public Uri ReplyTo;
        public string ID;
        public Subscriber(string name, Uri replyTo, string id)
        {
            Name = name;
            ReplyTo = replyTo;
            ID = id;
        }
    }
    }

Client Subscriber

The Client Subscriber application is also broken up into two pieces:

  • A client Subscriber Windows .NET application.
  • and a Subscriber class.

The Client Subscriber application is a basic Windows Forms application that contains a MainMenu, and a StatusBar, along with a ReadOnly TextBox. The MainMenu has a MenuItem that has the ability to send a Subscription request to the Publisher, along with an Unsubscription Request to stop subscribing to the Publisher. The StatusBar displays the Register ID of the Client when registered. The ReadOnly TextBox displays any article that is published from the Publisher, at any given time the Publisher decides to publish the article/data. The Subscriber class is a custom class that inherits from the SoapReceiver class. It overrides the Receive method and checks for a SoapAction header on the SoapEnvelope. It parses the SoapAction to determine if the message being sent back from the Publisher is a simple response to the subscription or unsubscription request, or a notify message to let the Subscriber Form know that an article is being sent from the Publisher. To really test the application out, start multiple instances of the Client Subscription application.

Subscriber Class Code

using Microsoft.Web.Services2.Messaging;
using Microsoft.Web.Services2.Addressing;
using System.Web.Services.Protocols;
using System.Xml;

namespace ClientSubscriptionApp
{

  public delegate void ResponseFromServerEventHandler(
                                        string Response);
  public delegate void SubscriptionNotificationEventHandler(
                                    string Notification);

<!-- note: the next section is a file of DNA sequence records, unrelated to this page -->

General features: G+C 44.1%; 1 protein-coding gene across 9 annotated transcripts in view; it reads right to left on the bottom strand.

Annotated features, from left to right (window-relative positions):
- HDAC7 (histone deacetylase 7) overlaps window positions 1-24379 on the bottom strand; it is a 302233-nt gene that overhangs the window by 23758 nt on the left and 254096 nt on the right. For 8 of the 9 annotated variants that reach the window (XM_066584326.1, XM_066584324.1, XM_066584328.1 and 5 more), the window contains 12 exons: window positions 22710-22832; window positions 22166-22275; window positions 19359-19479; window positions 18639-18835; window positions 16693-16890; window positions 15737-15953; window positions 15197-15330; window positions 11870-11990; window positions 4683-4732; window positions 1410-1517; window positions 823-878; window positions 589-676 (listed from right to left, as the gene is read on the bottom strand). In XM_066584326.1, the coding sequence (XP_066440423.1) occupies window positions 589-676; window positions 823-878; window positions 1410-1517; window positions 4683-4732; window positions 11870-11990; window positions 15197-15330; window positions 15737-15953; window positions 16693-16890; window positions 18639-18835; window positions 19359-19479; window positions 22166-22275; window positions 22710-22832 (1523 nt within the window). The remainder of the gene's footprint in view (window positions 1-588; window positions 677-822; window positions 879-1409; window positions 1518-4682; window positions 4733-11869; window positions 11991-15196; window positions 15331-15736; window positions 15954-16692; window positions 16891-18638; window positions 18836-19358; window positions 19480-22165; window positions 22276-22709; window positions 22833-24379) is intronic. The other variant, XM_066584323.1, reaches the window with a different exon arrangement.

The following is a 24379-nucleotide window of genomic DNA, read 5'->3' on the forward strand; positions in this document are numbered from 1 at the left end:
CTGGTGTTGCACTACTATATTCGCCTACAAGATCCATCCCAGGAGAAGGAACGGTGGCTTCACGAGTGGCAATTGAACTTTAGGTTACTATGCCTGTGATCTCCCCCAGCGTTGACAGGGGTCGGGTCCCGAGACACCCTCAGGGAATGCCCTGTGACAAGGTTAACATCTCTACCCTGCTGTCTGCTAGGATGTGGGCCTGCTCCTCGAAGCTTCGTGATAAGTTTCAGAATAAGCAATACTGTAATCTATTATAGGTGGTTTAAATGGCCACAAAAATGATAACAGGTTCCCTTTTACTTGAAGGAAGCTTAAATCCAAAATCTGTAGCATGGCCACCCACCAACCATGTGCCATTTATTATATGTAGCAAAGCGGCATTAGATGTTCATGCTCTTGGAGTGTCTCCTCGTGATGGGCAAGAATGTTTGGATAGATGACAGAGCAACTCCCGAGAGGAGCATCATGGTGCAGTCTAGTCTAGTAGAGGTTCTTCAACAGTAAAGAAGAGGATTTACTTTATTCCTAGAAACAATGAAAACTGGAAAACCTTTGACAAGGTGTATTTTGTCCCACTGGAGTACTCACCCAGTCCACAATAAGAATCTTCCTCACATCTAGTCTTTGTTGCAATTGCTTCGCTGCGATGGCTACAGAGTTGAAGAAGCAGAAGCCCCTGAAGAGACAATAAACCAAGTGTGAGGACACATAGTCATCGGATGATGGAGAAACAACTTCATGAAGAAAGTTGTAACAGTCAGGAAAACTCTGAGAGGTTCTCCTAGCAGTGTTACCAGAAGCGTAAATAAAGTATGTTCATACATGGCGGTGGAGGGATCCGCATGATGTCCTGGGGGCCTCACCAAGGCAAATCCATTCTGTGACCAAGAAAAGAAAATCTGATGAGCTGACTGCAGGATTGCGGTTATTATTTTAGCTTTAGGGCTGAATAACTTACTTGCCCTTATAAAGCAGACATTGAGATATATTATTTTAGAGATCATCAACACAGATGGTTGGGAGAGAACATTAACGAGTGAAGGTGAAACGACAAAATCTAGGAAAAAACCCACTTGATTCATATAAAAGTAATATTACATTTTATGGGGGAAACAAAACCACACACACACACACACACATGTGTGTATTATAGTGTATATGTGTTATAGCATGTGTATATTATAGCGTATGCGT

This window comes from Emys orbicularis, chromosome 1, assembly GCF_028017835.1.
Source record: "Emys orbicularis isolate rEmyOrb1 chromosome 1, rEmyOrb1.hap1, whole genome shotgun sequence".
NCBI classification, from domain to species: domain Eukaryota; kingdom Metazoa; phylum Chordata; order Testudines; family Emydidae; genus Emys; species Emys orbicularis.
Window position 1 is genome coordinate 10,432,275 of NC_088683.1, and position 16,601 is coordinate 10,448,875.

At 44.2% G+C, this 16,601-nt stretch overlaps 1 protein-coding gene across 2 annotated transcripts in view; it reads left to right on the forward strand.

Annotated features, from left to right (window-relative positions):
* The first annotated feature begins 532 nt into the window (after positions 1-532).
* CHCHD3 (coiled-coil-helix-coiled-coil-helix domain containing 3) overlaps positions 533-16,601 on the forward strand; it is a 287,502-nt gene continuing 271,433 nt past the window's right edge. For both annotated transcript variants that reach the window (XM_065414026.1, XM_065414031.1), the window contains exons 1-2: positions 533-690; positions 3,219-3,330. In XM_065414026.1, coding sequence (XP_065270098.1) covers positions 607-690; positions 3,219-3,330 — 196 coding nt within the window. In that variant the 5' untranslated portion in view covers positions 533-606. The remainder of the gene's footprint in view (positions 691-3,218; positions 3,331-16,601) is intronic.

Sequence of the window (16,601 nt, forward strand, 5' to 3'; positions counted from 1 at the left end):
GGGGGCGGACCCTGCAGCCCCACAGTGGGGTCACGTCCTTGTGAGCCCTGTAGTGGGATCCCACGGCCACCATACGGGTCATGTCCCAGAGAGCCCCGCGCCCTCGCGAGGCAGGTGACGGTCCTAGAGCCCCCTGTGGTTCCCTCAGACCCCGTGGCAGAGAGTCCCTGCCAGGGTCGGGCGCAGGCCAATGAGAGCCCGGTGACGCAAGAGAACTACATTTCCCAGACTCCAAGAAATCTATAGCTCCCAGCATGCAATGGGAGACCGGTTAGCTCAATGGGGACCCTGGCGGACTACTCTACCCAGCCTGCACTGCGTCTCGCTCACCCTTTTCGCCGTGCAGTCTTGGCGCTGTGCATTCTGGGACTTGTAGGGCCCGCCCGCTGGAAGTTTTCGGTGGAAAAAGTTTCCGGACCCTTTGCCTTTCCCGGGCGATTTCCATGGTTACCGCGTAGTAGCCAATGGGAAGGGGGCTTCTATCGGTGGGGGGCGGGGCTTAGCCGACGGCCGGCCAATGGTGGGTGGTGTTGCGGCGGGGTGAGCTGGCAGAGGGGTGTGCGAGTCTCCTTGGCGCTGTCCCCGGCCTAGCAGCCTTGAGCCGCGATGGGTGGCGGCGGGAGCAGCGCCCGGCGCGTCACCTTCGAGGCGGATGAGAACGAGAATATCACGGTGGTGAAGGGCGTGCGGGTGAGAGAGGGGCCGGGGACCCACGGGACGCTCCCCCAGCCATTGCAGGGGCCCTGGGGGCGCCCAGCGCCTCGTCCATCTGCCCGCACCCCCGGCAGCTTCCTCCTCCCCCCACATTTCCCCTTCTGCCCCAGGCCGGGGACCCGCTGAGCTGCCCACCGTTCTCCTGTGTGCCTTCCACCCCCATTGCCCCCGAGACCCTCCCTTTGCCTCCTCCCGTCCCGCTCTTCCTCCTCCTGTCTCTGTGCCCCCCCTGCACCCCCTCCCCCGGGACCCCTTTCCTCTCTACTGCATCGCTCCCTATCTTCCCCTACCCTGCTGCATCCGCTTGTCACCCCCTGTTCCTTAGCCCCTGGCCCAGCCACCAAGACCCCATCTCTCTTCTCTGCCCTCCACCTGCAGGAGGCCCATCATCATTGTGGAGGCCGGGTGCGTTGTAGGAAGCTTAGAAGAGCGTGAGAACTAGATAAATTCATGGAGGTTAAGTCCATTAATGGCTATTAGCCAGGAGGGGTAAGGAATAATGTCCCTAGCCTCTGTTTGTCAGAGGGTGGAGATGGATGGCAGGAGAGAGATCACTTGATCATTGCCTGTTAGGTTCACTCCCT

public class SubscriberNotification : SoapReceiver 
  {
    public event ResponseFromServerEventHandler ResponseFromServerEvent;
    public event SubscriptionNotificationEventHandler SubscriptionNotificationEvent;

    public SubscriberNotification()
    {    }
    
    protected void OnResponseFromServer (string Response)
    {
    if (ResponseFromServerEvent != null)
        ResponseFromServerEvent(Response);
    }

    protected void OnSubscriptionNotification(string Notification)
    {
    if (SubscriptionNotificationEvent != null)
        SubscriptionNotificationEvent(Notification);
    }

    protected override void Receive(Microsoft.Web.Services2.SoapEnvelope envelope)
    {
    string sResponse = string.Empty;
    Action act = envelope.Context.Addressing.Action;
    if (act == null)
       throw new  SoapHeaderException("Soap Action must be present",
         new XmlQualifiedName()) ;
    switch (act.Value.ToLower() )
    {
      case "response":
        sResponse = envelope.SelectSingleNode("//notify").InnerText ;
        OnResponseFromServer(sResponse);
      break;
      case "notify":
        sResponse = envelope.SelectSingleNode("//notify").InnerText ;
        OnSubscriptionNotification(sResponse);
      break;
      default :
      break;
     }
    }
  }
}

Happy coding!

If you like this SOA tune… Stay tuned for BizTalk Server 2004 articles as well!!!

License

This article has no explicit license attached to it but may contain usage terms in the article text or the download files themselves. If in doubt please contact the author via the discussion board below.

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About the Author

DGoins
Web Developer
United States United States
Dwight N. Goins, MCT, MCSD, MCAD
 
Is a Microsoft Education Consultant with Hewlett-Packard. He teaches Microsoft Official Cirriculum with HP (formerly Extreme Logic).
He has also authored Courseware and Manuals for BizTalk Server 2004 and Microsoft Partners.
 
Dwight.Goins@hp.com
dngoins@hotmail.com